Anyone Know What These Are?

MJL21193

Disabled Account
2007-03-10 1:20 am
From telephone gear - supply regulator (I think).

NPX_907.JPG

I can't find anything.
 

Mooly

Administrator
Paid Member
2007-09-15 8:14 am
Have you measured it ? Does it read like a transistor or does it not :)
Have you connected it to a variable current limited PSU, say 15 ma max,0 to say 30 volts (all ways, all polarites) to see if it is a regulator.

Is it a triac or thyristor... again easy to check with the PSU.
 
Looks like a typical TO-3 package (should have two pins on the bottom offset from center).

This is most likely just a power transistor. All TO-3 package devices use the body as the collector connection in the case of bipolar junction transistors. With MOSFETs it becomes the drain connection. There are other components available in this package but they're less common; you might find voltage regulators (like the K version of the popular LM317 voltage regulator), thyristors (SCR and TRIAC), etc.

If you were to look at it from the bottom with the pins offset to the left, the bottom pin would be base and the top pin emitter. Try attaching one lead of your DMM to the base and then the other to either emitter or collector (in diode-test mode). If it's PNP, you'll get readings with the negative lead to the base and if NPN, the opposite.
 

MJL21193

Disabled Account
2007-03-10 1:20 am
Have you measured it ?

No, I just pulled it yesterday and didn't have a chance to do anything, other than photograph it. I was hoping that someone would recognize the numbers.

Looks like a typical TO-3 package (should have two pins on the bottom offset from center).

This is most likely just a power transistor.

Looks like an NPN.
These are from a Lorain DC to DC converter ([email protected] to [email protected]) and were mounted on a heatsink at the rear. In lieu of any other possible candidates, these must be the outputs.
Nice to have the specs for them though.
 
Power dissipation will be in the 150W to 250W range. Check Vbe (~0.6V is Silicon and ~0.3V is Germanium). If you see ~1.2Vbe and ~0.6Vbc or so then it's a darlington transistor.

Hfe is typically in the 15 to 70 range depending on what sort of transistor it is (unless it's a darlington). If it's an old-fashioned switching converter and the transistors are silicon then possibly an fT of 1MHz area?

Vceo is probably something between 70V and 120V given the application. It could be lower but that's not so common.

Ic will be in the 15A or more area if the converter is designed the way I think it is.

These are just ballpark figures and cannot be relied upon if you think you'll push the transistor's limits.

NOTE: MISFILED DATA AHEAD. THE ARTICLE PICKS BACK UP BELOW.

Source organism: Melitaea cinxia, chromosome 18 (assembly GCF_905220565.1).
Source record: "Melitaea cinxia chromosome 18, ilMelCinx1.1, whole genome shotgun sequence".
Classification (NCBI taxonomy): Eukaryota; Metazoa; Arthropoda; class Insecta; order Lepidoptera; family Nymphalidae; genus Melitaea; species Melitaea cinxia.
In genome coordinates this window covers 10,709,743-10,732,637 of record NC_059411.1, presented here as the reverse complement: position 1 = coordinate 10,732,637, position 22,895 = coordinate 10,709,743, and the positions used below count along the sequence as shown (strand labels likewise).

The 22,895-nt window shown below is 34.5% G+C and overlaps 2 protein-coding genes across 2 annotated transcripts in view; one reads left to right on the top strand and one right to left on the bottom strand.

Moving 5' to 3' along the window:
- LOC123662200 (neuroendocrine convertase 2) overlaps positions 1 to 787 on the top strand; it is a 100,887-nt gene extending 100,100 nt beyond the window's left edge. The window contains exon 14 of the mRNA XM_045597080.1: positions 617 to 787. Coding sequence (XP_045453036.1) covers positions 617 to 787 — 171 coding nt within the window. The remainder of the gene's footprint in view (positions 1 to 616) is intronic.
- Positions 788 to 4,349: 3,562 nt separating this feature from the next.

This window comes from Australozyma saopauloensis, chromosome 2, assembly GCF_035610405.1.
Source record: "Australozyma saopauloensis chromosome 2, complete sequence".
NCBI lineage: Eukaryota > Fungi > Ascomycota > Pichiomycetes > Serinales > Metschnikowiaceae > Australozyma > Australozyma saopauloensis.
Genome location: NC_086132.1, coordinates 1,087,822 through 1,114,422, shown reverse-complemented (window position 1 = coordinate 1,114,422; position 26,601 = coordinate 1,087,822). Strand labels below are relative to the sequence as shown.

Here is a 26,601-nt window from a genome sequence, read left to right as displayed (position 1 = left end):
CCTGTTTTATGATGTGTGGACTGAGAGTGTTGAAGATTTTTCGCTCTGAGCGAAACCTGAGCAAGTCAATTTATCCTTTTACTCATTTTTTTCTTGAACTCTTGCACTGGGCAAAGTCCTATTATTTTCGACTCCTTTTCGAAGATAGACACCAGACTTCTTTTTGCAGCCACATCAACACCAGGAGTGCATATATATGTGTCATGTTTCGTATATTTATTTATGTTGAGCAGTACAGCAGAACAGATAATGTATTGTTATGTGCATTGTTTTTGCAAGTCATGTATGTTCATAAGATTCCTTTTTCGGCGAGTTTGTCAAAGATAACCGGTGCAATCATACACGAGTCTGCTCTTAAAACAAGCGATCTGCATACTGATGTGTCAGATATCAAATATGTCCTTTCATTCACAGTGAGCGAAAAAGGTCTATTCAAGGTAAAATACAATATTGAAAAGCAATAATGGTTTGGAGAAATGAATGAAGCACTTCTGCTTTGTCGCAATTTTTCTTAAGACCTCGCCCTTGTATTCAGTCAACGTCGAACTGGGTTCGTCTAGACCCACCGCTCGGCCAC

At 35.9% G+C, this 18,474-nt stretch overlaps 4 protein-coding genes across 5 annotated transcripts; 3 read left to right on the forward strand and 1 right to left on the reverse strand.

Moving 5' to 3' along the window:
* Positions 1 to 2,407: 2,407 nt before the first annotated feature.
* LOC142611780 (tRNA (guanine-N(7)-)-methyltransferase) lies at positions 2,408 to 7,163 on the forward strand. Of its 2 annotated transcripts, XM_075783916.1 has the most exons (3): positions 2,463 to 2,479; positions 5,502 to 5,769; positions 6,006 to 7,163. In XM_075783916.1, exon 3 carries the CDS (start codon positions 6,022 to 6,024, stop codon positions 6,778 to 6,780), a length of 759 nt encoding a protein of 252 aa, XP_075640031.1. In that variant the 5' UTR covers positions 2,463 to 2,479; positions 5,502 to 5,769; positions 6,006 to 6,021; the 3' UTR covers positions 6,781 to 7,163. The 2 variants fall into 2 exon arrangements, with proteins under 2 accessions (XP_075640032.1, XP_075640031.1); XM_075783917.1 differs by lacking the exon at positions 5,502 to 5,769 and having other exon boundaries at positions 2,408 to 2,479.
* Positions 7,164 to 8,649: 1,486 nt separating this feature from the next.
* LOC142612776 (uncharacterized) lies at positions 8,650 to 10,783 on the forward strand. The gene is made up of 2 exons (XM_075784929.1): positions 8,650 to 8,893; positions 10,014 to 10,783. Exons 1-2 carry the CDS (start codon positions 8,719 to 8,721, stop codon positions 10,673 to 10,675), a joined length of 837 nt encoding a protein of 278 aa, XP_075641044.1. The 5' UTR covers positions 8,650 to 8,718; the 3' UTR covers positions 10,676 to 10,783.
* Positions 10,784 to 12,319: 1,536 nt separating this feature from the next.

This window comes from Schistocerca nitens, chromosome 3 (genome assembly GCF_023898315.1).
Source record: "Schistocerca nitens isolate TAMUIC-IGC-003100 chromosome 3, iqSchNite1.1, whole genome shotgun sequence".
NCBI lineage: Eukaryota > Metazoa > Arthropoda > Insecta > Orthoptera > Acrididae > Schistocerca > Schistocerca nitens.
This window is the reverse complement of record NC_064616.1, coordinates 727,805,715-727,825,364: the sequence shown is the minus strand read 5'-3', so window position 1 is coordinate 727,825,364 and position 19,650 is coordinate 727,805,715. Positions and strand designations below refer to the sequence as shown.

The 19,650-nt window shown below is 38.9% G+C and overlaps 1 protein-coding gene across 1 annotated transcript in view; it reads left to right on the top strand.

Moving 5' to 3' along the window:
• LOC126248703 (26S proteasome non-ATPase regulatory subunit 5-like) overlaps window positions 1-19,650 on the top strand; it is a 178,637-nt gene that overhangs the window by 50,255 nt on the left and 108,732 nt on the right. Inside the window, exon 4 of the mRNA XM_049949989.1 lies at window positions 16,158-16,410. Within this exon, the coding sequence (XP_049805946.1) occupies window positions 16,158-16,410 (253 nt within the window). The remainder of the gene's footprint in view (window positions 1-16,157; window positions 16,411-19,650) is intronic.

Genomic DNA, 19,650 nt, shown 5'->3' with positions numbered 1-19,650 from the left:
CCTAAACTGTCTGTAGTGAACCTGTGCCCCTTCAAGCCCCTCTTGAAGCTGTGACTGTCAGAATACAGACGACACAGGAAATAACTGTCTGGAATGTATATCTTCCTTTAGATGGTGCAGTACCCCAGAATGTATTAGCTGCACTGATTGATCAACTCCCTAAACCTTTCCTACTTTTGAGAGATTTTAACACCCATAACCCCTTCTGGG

I would happily throw a pair of these into a quasi-complementary audio output stage delivering 60W without knowing anymore than my above guesses. Stability would be trial-and-error but really not at all difficult.
 
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MJL21193

Disabled Account
2007-03-10 1:20 am
I would happily throw a pair of these into a quasi-complementary audio output stage delivering 60W without knowing anymore than my above guesses. Stability would be trial-and-error but really not at all difficult.

Thanks!
My projected use for these is power supply related, though I haven't settled on anything firm yet.
I'll do a bit of testing on them this weekend if I have time.

You might try contacting the maker of the gear they came from for schematic and tech data, and you might contact ST and see if they can shed any light on those house numbers.

That is an idea but I'm not sure if it is worth the trouble.
I have a total of 4 of these. The second set is from another identical unit, but the manufacturer is not ST:

NPX_916.JPG

That logo looks familiar but I can't place it. Notice the bottom numbers are the same as the others but the top sequence is different - possible production related numbers?
 
I used to work for a large multinational. Virtually every semconductor had special part numbers that were used just for us, nobody else. Once in a while I would get a board and it would have 2 sets of partnumbers on the chips etc. One was the oem number and the other was the regular 2nXXXX or SN7404 or whatever. So for a while I made my own cheat sheat with a conversion table. oem part number and normal number. Why do you ask did I do that? Well once in a rare while it would be 3 o'clock in the morning and I needed to fix a board to get the customer up and running. The early systems that I worked on had real schematics and it was possible to trouble shoot down to the part level. Once or twice in a rare while I was able to take 2 bad boads and make one good one and make a very unhappy customer happy. In later years it was more like if a fault code was displayed change one of the following 3 boards to fix the fault. If the fault still happens replace them again and pray to the CE gods. The second picture looks like a motorolla part number( On semi now), the 4 digits starting with 8 are probably the date codes.